Karma, then, makes the Golden Rule much more real. Do unto others as you'd have them do unto you because what you do to others you literally do to yourself. Pain or joy anywhere belongs to the Universe by way of the "I" -- that is, the "You" -- and so pain or joy or what-have-you anywhere is always yours.

The moral to be taken away here is to take seriously what you create and, further, that separation is necessarily an illusion.

masterymistery said...

Hi Adam, thanks for your thoughtful comment, which has sparked new insights in my tired old mind!

As you say, there are multiple ways of looking at it. Karma and Justice are not the same, but share some common elements.

One of the differences, is that Justice is about the part, and Karma is about the whole.

That difference is similar to the difference between some "Western" ideas on immortality, and some "Eastern" ideas on reincarnation.

Einstein, for instance, believed there is a non-trivial* sense in which no-one ever dies.

He wrote a letter to the Besso family on the death of Michele Besso, one of his closest friends. Einstein wrote:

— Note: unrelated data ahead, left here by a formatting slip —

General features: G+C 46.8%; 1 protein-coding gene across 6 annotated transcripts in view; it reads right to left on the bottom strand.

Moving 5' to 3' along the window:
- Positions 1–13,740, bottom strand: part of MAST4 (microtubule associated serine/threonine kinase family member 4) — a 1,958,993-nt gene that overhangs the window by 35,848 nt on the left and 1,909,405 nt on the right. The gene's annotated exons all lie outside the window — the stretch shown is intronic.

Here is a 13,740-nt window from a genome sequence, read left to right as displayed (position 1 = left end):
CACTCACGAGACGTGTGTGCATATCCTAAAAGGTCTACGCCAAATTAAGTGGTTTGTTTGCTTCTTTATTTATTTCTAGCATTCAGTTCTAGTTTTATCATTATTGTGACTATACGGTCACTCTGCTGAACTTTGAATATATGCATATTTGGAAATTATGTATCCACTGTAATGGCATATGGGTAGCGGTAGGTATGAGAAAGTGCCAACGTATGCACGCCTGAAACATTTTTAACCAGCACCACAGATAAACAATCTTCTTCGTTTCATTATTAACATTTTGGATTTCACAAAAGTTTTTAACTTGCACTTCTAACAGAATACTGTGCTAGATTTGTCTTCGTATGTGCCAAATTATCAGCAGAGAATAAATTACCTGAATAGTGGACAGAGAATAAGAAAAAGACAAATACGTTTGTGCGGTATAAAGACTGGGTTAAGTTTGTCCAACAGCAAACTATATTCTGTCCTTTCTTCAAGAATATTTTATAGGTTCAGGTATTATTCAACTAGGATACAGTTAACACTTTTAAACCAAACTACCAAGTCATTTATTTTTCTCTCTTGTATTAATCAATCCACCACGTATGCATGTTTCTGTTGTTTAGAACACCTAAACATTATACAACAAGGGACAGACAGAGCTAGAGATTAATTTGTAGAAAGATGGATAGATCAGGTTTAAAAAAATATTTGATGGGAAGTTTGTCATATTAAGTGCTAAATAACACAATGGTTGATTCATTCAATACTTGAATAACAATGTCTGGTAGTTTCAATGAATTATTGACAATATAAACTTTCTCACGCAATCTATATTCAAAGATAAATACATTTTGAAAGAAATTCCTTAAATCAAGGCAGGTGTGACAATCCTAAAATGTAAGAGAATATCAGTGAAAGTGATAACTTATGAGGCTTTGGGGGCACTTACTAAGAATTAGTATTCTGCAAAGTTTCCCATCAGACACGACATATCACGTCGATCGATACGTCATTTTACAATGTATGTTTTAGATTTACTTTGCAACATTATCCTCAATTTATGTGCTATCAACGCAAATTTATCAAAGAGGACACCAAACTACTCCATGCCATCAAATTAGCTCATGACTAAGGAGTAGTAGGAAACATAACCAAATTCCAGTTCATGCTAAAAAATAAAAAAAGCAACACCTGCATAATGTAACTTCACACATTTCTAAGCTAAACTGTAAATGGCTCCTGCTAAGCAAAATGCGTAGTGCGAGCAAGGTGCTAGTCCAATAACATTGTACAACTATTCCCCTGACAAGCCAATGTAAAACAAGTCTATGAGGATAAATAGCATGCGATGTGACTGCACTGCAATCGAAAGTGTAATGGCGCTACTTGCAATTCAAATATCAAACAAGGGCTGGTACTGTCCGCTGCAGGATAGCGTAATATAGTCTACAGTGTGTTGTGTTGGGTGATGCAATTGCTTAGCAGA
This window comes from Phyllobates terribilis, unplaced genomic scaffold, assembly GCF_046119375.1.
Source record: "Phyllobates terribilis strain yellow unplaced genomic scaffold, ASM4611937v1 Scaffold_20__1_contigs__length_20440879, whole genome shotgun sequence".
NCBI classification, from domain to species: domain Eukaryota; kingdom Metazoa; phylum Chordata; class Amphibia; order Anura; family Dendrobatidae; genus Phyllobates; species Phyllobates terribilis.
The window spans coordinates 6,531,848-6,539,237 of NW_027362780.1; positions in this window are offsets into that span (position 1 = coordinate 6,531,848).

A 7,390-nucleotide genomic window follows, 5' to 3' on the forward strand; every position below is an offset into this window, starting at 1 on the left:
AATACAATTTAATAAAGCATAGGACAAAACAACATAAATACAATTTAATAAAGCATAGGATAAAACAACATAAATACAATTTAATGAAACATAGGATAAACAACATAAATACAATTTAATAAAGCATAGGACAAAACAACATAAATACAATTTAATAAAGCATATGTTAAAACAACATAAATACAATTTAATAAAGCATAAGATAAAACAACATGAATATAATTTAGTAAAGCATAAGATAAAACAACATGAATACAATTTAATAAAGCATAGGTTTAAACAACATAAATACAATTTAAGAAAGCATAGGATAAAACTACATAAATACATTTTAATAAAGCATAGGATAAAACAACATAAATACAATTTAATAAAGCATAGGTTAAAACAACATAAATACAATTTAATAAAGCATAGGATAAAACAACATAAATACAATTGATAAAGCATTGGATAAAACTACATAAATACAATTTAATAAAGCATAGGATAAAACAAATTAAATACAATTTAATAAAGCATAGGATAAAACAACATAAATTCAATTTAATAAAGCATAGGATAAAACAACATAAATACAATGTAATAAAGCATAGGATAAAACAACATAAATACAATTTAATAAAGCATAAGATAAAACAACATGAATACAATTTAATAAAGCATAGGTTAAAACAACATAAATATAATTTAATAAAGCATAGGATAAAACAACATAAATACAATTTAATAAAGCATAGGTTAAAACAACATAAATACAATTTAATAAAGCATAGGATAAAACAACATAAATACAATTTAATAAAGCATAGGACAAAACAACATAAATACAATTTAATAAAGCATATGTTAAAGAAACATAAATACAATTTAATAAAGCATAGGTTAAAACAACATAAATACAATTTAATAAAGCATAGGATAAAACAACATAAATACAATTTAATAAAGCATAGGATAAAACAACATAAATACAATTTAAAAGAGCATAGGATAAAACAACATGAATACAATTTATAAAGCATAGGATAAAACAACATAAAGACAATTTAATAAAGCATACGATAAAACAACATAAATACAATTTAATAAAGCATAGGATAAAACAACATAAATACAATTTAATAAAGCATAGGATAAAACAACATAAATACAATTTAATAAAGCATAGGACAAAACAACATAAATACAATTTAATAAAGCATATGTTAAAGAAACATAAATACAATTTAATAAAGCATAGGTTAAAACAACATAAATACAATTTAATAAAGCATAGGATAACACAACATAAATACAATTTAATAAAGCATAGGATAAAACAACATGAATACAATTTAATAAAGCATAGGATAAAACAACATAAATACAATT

“He has departed from this strange world a little ahead of me. That means nothing. … the distinction between past, present and future is only a stubbornly persistent illusion…”

In that letter he went on to reassure the Besso family that Michele was not irretrievably dead, but rather lives somewhen else.

That letter and its implications are analysed in the post The Dead Live Elsewhen

*[I include "non-trivial" to exclude from this discussion the sense in which no person ever comes to nothing, because the molecules of the body gradually transform into their constituent atoms, and are absorbed into the All, without being destroyed. To me, that is a trivial form of immortality]

So the idea of a timeless "block universe" (see above link) incorporating multiple worldlines is a Western version of the immortality that in Eastern thinking is conferred by virtue of reincarnation.

Thanks for stopping by.